Welcome to April’s poetry blog, the second in our series on the Christian Students Uniting motto: Keeping Faith, Doing Justice, Building Community. As we emerge from Holy Week, having grieved Jesus’ death and celebrated his resurrection, I encourage you to contemplate how, in the face of injustice, we dare to write narratives of hope. (Content warning for brief mentions of violence.)

Son of Mine (To Denis)

Oodgeroo Noonuccal

My son, your troubled eyes search mine,
Puzzled and hurt by colour line.
Your black skin as soft as velvet shine;
What can I tell you, son of mine?

I could tell you of heartbreak, hatred blind,
I could tell you of crimes that shame mankind,
Of brutal wrong and deeds malign,
Of rape and murder, son of mine;

But I'll tell you instead of brave and fine
When lives of black and white entwine,
And men in brotherhood combine –  
This would I tell you, son of mine.

- from We Are Going: Poems


alternate ending

Safia Elhillo

the dead boy is poured back into his body

i try to leave home but the ocean bares its teeth

& where i'm from is where i'm from & not

where i was put    it’s morning & my grandmother

pins hot colours to the clothesline    i'm still on a date

& the words    say something to me in arabic

fall backwards down his throat

 - from The January Children


A Poem for Pentecost

Gabrielle Cadenhead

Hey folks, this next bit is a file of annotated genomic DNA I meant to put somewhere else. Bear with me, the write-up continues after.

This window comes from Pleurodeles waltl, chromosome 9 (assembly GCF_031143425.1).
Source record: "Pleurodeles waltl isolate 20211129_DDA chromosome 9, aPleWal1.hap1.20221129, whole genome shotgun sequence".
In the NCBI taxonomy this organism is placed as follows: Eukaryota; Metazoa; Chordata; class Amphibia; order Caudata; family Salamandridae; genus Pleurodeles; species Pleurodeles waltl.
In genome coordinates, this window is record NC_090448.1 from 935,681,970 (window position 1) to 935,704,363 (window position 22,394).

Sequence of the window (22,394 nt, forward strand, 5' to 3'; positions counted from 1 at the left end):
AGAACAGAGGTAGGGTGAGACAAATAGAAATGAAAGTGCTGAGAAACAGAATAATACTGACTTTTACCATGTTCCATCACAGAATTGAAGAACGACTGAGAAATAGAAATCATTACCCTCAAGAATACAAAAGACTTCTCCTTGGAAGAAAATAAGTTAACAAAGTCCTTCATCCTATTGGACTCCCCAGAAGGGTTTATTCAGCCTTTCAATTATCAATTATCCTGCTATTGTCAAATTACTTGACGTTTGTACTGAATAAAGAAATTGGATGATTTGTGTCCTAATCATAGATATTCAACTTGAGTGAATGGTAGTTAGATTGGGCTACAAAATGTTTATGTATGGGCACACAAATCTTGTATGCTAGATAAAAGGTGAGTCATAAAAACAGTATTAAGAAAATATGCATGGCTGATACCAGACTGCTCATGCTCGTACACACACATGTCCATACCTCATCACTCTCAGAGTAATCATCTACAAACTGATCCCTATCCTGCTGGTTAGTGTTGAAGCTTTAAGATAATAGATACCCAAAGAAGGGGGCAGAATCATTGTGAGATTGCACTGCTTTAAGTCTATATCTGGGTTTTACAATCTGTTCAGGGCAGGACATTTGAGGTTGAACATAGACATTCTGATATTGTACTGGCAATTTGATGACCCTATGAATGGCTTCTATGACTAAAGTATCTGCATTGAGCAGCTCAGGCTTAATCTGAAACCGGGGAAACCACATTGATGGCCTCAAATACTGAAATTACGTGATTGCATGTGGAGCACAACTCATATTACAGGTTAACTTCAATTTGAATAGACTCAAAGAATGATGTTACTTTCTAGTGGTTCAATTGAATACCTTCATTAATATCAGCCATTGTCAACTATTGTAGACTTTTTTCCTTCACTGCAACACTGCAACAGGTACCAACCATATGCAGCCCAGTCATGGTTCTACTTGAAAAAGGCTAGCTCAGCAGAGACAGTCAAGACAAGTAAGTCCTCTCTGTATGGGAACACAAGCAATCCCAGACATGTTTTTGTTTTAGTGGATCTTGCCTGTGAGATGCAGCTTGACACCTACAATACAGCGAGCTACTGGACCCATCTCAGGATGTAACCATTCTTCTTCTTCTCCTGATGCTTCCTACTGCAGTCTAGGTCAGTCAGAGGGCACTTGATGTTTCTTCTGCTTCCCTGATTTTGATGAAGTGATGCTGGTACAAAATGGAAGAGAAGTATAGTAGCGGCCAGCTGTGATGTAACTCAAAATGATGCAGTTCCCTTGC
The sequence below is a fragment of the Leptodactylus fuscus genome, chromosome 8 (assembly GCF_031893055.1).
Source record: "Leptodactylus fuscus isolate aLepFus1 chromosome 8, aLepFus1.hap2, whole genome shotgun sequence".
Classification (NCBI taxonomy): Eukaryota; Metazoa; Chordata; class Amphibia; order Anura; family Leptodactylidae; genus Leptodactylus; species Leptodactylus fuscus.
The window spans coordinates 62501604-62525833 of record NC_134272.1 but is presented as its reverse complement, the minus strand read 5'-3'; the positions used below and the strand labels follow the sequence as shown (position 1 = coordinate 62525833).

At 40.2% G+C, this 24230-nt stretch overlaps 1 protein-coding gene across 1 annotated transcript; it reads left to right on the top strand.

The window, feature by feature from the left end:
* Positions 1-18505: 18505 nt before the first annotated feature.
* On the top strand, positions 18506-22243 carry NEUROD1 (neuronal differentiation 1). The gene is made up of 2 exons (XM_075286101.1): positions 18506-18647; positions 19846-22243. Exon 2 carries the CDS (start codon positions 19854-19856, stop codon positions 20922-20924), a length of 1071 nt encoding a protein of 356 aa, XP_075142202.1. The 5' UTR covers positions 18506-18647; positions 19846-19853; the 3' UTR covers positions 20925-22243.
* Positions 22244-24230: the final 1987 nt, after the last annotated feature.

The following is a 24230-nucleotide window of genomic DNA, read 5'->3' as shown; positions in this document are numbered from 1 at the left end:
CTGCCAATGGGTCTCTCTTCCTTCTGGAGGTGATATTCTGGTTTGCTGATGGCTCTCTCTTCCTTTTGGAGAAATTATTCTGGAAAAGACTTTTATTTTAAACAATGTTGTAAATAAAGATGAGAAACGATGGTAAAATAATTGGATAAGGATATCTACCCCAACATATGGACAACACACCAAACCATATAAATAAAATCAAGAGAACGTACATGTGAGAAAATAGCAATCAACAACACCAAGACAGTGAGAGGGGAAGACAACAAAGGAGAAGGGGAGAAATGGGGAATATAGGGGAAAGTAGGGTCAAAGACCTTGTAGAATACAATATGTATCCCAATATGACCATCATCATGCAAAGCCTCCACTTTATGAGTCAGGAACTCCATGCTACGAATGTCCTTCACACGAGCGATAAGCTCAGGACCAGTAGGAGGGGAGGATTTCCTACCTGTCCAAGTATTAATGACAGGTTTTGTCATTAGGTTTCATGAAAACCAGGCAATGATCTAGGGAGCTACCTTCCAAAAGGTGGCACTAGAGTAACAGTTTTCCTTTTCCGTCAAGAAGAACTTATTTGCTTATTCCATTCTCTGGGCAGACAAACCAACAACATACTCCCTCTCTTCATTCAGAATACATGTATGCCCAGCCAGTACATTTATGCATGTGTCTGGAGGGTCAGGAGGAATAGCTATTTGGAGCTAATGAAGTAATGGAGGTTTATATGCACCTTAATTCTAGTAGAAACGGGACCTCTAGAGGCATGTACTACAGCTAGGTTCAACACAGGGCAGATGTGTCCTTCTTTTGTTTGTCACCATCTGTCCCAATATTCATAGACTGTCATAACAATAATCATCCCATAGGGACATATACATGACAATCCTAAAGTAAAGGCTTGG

we are the Ethiopian eunuch,

the hemorrhaging woman,

the blind man,

the tax collector,

the Pharisee,


lost in a wilderness

of binaries:

clean and unclean,

powerful and powerless,

righteous and sinful,

occupier and occupied.


we gather

on sacred, stolen ground

and are transformed

by the Holy Spirit:


by those who bear her face,

who heal with her hands,

who break with us

and make us whole.


the Spirit stares us in the face

and disarms us,

fight or flight superseded

by aching wholeness,

as we recognise each other

in the image of God

and glimpse a new creation.


the Spirit cannot be contained:

though we feel safe here,

she pulls us from our sanctuary.

we stare into the face of the world:


notice cracks in which to plant blessing,

power imbalances to overturn like tables,

trees become crosses for our planet’s crucifixion.

there is work to do in the wilderness.


we cannot be a Spirit people

if we speak only

the syntax of the coloniser,

the grammar of the misogynist,

the punctuation of the transphobe,

the vocabulary of the ableist.


we cannot be a Spirit people

with our eyes firmly shut,

ears refusing to listen

to voices shouting from the margins.

in her new creation,

there is no centre.


we cannot be a Spirit people

if we do not transform

the wilderness,

confront its injustices,

break down binaries

and ache into wholeness,

just as we are transformed and

transformed and transformed and


the story does not end here.

Pentecost follows us

out these doors

and into the world.


we are the Ethiopian eunuch,

the hemorrhaging woman,

the blind man,

the tax collector,

the Pharisee.


we are the disciples,

emerging into the wilderness

left by an empty tomb,

our eyes wide open.

may we be a Spirit people, too.